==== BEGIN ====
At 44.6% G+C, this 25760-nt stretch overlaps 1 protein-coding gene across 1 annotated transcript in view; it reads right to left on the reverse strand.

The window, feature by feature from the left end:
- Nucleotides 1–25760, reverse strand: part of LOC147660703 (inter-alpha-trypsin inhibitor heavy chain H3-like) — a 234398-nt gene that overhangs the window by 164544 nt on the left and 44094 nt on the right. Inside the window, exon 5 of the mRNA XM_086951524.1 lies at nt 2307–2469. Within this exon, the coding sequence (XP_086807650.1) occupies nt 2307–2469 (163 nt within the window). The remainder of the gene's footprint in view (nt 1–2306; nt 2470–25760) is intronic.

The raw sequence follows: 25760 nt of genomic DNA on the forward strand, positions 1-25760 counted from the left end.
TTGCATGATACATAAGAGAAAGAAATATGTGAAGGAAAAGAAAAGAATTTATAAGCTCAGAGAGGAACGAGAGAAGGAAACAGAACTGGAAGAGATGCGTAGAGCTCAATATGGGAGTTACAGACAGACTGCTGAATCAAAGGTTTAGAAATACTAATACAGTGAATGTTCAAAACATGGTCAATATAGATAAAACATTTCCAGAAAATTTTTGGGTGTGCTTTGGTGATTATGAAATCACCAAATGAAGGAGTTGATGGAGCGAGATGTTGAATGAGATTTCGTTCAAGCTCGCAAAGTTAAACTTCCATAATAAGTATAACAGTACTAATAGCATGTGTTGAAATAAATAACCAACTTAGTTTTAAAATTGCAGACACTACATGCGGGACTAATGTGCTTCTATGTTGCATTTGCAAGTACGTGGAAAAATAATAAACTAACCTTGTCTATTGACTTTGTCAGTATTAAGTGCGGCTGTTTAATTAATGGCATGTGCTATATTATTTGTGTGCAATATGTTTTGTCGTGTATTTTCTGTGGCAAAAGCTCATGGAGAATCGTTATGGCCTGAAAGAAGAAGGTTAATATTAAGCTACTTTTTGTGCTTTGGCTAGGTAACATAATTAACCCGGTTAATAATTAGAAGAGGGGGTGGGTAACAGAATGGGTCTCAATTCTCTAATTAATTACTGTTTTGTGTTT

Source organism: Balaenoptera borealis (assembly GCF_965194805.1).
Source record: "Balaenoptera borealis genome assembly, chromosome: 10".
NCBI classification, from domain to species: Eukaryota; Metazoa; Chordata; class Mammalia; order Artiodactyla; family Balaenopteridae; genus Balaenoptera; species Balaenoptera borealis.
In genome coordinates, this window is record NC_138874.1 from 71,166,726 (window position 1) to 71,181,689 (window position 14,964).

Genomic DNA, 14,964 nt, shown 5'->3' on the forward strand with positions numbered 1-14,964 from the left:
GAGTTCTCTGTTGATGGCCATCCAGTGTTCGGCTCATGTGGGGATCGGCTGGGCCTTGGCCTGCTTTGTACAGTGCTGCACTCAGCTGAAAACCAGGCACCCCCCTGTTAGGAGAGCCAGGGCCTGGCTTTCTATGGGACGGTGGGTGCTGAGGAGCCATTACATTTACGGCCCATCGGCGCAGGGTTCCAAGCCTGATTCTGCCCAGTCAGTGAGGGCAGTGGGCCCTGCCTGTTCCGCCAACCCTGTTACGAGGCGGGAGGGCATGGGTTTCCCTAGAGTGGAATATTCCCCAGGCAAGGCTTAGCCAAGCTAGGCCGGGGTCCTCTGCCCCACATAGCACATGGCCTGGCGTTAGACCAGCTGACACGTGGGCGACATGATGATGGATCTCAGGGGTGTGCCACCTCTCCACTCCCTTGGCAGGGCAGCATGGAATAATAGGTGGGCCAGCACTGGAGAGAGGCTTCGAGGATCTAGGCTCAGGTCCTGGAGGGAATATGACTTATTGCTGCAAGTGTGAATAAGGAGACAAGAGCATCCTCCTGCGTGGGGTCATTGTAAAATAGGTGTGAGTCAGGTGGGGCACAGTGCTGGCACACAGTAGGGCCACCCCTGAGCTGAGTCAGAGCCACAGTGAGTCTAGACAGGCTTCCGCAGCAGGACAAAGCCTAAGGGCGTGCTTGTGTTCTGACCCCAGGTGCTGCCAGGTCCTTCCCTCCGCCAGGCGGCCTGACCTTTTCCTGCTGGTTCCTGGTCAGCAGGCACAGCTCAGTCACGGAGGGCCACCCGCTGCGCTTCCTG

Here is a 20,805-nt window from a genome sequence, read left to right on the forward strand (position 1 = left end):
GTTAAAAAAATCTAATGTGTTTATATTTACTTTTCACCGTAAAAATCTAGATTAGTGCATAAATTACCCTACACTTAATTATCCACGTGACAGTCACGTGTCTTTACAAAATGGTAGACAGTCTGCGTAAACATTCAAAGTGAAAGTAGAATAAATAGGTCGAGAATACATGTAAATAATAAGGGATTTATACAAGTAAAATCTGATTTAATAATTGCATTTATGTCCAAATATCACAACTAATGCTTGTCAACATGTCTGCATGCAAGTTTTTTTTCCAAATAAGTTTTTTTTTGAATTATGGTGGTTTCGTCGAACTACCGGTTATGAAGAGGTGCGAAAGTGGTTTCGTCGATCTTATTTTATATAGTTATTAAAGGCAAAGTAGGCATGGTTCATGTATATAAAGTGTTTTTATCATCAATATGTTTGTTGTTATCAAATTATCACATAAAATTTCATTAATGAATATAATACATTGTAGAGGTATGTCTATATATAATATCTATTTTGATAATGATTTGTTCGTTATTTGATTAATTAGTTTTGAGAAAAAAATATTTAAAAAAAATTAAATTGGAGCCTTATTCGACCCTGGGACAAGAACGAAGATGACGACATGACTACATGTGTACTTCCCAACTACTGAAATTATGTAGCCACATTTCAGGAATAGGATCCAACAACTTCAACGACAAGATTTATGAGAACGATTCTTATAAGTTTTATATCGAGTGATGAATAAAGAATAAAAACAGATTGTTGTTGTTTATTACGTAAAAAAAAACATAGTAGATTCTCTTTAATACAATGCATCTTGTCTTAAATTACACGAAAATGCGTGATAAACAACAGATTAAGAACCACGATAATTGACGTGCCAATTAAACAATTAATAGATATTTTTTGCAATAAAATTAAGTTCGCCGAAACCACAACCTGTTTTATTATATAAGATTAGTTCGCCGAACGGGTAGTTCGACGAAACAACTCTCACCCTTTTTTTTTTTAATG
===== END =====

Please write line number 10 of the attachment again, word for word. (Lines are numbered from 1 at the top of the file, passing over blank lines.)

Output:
Genomic DNA, 14,964 nt, shown 5'->3' on the forward strand with positions numbered 1-14,964 from the left: